Thursday, May 19, 2016

Remembering Don Nakanishi

Don Nakanishi deeply influenced my work. For instance, his earliest research cleverly brought together political science with Ethnic Studies and the local with the global, to give us precursors to transnationalism. However, I would not know Don personally until I was going through a very public and grueling tenure battle. Introduced through one of his many mentees that teach at universities now, Don helped me immediately. He generously shared all he knew about the continued struggles of Asian Americans in higher education. I ultimately won tenure through appeal, a rare occurrence. I attribute that miracle to Don’s assistance. 

After tenure was won, I wanted to offer a token of my gratitude. I had no idea what to give "The Don" – taking into account his possible interests without offending. I overthought. In the end I opted for a maneki-neko charm that had the Japanese script, "Happiness, come over here!," Open fate (in a good way), Invite fortune (and/or happiness)." When he received it he asked how I knew. Turned out Don had a maneki-neko collection, procured during his many trips around the world, that rivals any museum’s. He even mentioned that he had his son video the room there he kept this collection. Indeed, I found that video on the web later. This showed me another dimension of Don that brings a smile to my face every time I recall it.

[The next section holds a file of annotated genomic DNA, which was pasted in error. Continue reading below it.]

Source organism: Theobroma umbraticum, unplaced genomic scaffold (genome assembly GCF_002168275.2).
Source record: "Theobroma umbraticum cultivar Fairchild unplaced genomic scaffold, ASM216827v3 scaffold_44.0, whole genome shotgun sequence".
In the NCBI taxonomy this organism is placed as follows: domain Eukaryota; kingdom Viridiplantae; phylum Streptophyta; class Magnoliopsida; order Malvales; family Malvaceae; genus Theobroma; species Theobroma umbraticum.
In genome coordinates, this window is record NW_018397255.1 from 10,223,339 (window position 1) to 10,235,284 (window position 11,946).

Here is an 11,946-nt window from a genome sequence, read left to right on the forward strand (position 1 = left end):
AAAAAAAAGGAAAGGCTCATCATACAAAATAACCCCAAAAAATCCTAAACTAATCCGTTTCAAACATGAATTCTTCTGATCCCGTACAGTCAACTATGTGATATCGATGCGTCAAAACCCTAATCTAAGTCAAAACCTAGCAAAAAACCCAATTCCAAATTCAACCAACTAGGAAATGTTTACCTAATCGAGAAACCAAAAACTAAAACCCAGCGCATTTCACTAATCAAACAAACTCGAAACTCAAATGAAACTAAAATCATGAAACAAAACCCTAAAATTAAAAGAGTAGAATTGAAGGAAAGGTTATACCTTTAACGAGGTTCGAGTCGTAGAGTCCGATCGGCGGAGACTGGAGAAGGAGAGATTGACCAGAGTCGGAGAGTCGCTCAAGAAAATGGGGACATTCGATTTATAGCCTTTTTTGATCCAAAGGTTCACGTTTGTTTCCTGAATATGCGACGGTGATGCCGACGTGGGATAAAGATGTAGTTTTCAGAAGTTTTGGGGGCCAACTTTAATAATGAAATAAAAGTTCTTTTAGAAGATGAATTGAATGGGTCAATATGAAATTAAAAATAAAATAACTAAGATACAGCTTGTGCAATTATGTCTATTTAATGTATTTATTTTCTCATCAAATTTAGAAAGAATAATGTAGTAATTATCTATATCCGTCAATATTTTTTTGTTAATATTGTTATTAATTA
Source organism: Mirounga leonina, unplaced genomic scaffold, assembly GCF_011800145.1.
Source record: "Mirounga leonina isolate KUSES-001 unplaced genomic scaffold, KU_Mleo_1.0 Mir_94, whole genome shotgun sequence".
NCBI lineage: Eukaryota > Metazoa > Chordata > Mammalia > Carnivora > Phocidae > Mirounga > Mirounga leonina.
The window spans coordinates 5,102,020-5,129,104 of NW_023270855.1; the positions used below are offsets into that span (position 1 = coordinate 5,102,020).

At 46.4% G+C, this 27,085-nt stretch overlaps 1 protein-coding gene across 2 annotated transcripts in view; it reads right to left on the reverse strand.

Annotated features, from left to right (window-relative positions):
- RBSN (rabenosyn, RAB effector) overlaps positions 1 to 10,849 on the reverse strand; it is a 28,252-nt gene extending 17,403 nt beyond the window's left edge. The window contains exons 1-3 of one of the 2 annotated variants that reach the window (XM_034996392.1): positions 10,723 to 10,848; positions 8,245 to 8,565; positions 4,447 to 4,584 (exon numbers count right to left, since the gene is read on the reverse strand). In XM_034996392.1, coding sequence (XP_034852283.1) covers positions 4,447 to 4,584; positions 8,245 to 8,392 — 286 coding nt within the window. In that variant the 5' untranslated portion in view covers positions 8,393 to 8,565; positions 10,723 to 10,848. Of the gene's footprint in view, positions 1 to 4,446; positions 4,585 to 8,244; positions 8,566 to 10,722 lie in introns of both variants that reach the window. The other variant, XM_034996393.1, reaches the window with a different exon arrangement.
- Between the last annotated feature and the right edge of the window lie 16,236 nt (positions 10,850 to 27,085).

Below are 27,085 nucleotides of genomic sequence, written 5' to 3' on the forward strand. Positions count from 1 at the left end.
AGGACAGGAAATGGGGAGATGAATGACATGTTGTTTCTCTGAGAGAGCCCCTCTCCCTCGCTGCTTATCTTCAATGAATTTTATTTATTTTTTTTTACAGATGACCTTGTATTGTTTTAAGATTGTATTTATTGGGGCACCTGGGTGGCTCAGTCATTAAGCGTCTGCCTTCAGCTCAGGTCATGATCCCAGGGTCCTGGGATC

I will remember Don in different ways, but it is his fierce determination and sense of right from wrong that I still admire most. His chronicling of his own legendary fight for tenure anthologized in Amerasia Journal published in 1990 was the blueprint for my tenure fight. It also inspired my current completed anthology manuscript, Fight the Tower, about how the attacks against Asian American women in higher education signals serious troubles in universities as a whole. Don was to have written the Prologue for this anthology, which represented his deep involvement for justice up to his last days. I cannot thank Don enough for all he has done for me and the hundreds he has helped in similar fashion. I know he fights on for great causes where he is now and guides us in spirit in this world.

Thursday, January 21, 2016

The First and Only Slave Museum in the US

On Whitney Plantation, in the town of Wallace, 35 miles west of New Orleans, there houses the first and only Slave Museum in the US. Understanding the roots and legacies of slavery may help Amerika to understand the on-going race issue and the rampant ignorance around it. John J. Cummings, founder of the Slave Museum, remarks on his journey to learning about the history of slavery, “I had no idea they [slaves] were a commodity and how they were treated like a commodity. I had no idea of how how [sic] deprived they were – not by force of circumstance, but by deliberate planning.“ Ibrahima Seck, the museum’s Director of Research, expands on the learning of slavery, “You don’t just teach slavery. These people have backgrounds. They came from Africa. But, also you have to know, these people came naked or half naked, but, they did not need a suitcase to put their culture inside…”. I will definitely make a trip south for this. It is also just outside of New Orleans!